Basin and Range

I read the article on Basin and Range (’€œNevada gains new monument,’€ Friday Review-Journal), in which Sen. Harry Reid exclaimed, ’€œIt is going to be world famous. World famous!’€ Then I thought of the story, “The Emperor’€™s New Clothes.” Someone had duped the emperor into thinking he was wearing something magnificent when he really was wearing nothing at all.

How many tourists are we going to be able to dupe into thinking they are going to see something magnificent when they go to Basin and Range? I love and appreciate the beauty of the desert, so I hope it doesn’€™t become a laughingstock.

And if Basin and Range is getting this designation to preserve and protect natural landscapes, why is the government letting some artist hack away at the desert and call it ’€œart’€ — and call it ’€œCity’€ at that? Further, if the government lets one person alter the natural beauty, anyone who wants to add their ’€œartwork’€ to the desert should be permitted to do so.



Beating blight

Earlier this month, North Las Vegas knocked down an old, burned, abandoned, crime-ridden flophouse in a residential neighborhood (“NLV keeps up battle with blight,” July 2 Review-Journal). Twenty more buildings are on the city‘s demolition list.

It only takes hours to demolish a house and remove the debris, and yet years go by in our cities with nothing being done. It’€™s the financial and political bottlenecks that slow blight removal. North Las Vegas is getting the job done, but it took 18 months and $14,800 to remove that one house on Tonopah Avenue.

The solution to blight removal is to have an all-volunteer demolition organization, similar to Habitat for Humanity. Retired equipment operators can train senior citizens and people who are financially set. Provide them with donated equipment, and they’€™ll have fun clearing the dead houses for free. Can anyone out there set that up?



Paying double

Ed Wagner‘s letter regarding Education Savings Accounts and taxpayer money going to private schools is an important element in the discussion of taxpayers‘ money and public education (“Education Savings Accounts,” June 24 Review-Journal). But as is often the case, there is another argument independent of ESAs that the mainstream media doesn‘t talk about very much.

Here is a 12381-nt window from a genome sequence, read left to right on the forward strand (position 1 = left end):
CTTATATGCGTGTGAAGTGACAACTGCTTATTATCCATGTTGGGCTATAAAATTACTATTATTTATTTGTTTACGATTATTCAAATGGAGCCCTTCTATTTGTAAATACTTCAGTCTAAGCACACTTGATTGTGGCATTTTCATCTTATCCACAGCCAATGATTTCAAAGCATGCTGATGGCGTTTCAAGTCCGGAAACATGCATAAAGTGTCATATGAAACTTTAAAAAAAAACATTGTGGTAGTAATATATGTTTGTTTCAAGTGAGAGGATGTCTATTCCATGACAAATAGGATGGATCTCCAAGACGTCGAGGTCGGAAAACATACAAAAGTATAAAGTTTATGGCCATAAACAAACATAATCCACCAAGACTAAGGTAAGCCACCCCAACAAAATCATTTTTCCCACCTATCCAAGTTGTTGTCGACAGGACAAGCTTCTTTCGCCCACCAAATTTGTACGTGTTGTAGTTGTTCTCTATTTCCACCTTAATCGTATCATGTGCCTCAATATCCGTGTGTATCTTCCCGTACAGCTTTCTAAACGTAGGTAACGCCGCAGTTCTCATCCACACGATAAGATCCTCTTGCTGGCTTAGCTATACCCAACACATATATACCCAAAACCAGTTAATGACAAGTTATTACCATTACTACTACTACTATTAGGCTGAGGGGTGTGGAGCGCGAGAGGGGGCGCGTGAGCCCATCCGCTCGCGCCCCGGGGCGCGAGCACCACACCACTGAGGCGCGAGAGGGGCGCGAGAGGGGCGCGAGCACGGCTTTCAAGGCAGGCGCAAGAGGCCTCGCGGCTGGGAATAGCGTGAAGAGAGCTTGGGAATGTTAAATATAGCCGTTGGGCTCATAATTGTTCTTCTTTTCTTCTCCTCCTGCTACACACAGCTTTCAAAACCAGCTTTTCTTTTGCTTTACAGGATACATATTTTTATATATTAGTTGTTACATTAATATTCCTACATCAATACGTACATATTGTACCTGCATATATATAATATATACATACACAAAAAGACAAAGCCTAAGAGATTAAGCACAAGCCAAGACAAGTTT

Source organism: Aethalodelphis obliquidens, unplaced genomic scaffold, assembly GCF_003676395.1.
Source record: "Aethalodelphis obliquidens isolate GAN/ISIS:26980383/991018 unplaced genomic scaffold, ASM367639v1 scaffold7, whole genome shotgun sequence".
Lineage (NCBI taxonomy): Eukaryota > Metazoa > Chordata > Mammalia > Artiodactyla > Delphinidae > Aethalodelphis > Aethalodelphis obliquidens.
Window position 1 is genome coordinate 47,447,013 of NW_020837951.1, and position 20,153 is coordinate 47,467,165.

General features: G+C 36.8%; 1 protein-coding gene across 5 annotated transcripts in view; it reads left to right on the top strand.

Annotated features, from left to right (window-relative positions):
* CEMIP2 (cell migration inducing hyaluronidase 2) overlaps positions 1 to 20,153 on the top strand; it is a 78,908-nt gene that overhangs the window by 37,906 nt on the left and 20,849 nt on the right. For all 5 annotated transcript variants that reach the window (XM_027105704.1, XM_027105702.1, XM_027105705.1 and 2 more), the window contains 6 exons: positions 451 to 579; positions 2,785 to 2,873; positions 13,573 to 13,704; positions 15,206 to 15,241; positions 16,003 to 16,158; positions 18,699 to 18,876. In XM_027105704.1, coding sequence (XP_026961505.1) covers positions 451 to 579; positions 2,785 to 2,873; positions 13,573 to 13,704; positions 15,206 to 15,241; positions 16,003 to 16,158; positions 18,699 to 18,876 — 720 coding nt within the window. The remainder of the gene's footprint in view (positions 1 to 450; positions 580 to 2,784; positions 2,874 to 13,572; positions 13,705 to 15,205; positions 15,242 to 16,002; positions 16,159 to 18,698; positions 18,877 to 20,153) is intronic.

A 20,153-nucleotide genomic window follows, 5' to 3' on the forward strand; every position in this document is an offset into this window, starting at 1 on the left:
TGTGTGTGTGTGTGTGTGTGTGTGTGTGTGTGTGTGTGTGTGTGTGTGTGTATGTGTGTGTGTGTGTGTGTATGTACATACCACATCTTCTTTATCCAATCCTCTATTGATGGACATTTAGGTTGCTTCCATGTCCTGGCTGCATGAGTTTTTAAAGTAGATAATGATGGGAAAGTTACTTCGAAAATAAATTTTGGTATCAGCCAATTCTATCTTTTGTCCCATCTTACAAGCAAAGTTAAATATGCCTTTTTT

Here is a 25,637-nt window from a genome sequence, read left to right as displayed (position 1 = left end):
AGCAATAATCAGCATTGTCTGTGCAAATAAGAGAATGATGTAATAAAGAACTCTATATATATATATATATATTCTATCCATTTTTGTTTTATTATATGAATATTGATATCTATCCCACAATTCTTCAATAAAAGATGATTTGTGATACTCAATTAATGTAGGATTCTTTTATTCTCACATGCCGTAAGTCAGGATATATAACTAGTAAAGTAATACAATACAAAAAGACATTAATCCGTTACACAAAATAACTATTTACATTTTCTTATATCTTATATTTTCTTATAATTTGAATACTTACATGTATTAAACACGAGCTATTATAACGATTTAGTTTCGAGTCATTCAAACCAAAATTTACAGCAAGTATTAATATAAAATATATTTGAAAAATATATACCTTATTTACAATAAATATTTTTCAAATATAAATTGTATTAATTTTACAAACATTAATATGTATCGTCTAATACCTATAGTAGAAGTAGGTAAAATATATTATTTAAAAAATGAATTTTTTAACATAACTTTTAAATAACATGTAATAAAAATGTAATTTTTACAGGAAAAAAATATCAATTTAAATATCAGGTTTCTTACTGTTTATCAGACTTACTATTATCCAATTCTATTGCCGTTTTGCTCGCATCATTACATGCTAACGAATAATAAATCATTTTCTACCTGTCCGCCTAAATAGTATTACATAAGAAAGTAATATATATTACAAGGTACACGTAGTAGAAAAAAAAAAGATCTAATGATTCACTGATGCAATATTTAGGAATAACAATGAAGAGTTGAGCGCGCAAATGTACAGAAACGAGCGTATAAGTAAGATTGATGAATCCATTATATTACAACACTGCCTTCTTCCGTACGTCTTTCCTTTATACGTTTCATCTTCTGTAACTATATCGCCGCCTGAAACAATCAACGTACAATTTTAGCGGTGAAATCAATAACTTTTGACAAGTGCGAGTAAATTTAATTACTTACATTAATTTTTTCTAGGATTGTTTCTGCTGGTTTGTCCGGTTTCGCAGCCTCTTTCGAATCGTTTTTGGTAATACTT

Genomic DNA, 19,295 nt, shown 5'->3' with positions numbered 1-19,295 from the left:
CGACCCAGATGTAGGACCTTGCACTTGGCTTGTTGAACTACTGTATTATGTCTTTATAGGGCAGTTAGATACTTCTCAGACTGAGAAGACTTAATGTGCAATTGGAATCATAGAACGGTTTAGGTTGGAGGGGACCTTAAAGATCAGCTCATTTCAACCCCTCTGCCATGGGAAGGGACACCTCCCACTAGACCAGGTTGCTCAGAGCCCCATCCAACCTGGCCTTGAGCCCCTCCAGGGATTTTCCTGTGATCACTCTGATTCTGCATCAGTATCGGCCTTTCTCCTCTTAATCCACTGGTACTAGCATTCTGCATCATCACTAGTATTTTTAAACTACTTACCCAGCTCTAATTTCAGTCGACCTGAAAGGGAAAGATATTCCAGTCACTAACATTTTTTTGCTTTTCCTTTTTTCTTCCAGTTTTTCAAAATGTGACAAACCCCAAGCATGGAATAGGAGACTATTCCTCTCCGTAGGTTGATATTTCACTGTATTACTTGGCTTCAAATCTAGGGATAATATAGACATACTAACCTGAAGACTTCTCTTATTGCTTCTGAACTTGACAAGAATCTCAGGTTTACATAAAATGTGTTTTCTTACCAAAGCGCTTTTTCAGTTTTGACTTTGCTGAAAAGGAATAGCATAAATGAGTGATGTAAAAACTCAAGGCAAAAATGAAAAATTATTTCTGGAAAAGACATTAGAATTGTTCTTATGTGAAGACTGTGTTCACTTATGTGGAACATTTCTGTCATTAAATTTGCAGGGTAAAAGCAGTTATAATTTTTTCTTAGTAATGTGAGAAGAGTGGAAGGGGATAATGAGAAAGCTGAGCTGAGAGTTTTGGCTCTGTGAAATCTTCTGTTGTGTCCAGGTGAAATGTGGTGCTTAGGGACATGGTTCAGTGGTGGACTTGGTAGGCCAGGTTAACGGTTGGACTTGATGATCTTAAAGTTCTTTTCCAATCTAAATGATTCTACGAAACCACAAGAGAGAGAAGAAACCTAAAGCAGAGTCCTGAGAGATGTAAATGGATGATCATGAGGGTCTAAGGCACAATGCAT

Parents who send their children to private schools are hit with a double-whammy. First, they have to pay property taxes to the government for the public school, even though their children don‘t go there. Then they have to pay tuition to a private school. Unfortunately, in this country, you can‘t deduct private school tuition on your income taxes.

Conversely, parents who send their child to public school gain twice. First, the child is able to attend a tuition-free school. Second, for each child who doesn‘t attend public school and instead attends private school or is home-schooled, that‘s one less child to pay for to put through public school.

In some countries, parents can have their child go to any school they wish, government or private, and it is paid for by all. Here, only those attending government or public schools receive the full benefits. The only exceptions might be private schools getting government-subsidized lunch benefits or, in some states, school bus service.

If I had a child in private school, I would be paying for it twice. That‘s not the case with parents who only send their children to public schools. Any crumbs the private schools might get is more than offset by the taxes those parents are paying to prop up the government-funded schools.



Abuse of power

Regarding the editorial on the Las Vegas home invasion (’€œRight to keep and bear arms,’€ Saturday Review-Journal), using the power of the press to encourage the public to get guns is unconscionable. This editorial was not an opinion. It was a device to encourage gun purchases and an abuse of the power of the press.



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